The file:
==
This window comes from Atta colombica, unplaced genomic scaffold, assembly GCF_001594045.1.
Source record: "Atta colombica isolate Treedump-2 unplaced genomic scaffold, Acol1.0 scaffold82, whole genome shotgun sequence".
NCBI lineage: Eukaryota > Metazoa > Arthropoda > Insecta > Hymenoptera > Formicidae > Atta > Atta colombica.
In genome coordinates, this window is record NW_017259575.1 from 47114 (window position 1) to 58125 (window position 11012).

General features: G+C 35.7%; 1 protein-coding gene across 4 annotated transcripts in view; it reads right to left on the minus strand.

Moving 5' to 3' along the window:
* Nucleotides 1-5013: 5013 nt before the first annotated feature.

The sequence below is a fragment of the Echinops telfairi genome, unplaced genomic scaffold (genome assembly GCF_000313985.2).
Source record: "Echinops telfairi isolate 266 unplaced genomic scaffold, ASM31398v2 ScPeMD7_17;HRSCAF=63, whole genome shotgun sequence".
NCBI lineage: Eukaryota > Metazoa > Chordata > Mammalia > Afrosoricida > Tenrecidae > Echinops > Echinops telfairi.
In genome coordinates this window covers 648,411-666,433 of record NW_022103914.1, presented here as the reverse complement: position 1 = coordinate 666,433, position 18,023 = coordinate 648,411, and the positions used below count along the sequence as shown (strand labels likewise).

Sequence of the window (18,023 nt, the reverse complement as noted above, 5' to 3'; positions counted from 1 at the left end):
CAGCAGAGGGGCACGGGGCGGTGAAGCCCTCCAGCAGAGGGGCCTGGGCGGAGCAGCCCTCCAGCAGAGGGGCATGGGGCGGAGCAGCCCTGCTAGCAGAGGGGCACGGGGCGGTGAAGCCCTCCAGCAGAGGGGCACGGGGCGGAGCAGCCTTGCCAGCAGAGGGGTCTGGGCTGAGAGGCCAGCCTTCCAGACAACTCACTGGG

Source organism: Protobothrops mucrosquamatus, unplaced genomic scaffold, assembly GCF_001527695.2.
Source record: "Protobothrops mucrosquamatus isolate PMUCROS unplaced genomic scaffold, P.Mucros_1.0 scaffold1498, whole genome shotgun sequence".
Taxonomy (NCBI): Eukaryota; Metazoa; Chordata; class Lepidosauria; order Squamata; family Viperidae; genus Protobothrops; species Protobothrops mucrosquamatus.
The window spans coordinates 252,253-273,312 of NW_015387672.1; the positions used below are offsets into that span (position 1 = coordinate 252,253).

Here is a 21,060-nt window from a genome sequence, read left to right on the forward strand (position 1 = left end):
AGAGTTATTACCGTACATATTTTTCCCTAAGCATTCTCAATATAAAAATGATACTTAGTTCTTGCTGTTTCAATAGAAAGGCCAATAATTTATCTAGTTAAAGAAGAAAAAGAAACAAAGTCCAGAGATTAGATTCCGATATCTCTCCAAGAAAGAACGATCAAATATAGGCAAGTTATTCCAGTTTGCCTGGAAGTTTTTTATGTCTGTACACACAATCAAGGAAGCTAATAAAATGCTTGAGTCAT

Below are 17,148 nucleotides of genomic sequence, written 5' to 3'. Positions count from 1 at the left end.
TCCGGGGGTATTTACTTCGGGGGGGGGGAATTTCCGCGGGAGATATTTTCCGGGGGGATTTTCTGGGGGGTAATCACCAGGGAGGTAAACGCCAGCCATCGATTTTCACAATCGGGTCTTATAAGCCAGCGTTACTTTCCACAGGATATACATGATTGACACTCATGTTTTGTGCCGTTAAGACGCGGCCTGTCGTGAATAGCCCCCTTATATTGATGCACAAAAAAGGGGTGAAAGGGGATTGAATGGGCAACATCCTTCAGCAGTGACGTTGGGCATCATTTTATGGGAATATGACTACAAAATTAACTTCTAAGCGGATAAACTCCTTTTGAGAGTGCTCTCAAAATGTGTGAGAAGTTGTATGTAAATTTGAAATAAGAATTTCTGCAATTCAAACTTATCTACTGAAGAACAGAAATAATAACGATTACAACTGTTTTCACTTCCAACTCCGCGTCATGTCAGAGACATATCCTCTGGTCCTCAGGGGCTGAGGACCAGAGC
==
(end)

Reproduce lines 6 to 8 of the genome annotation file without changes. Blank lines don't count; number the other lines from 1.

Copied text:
Moving 5' to 3' along the window:
* Nucleotides 1-5013: 5013 nt before the first annotated feature.

The sequence below is a fragment of the Echinops telfairi genome, unplaced genomic scaffold (genome assembly GCF_000313985.2).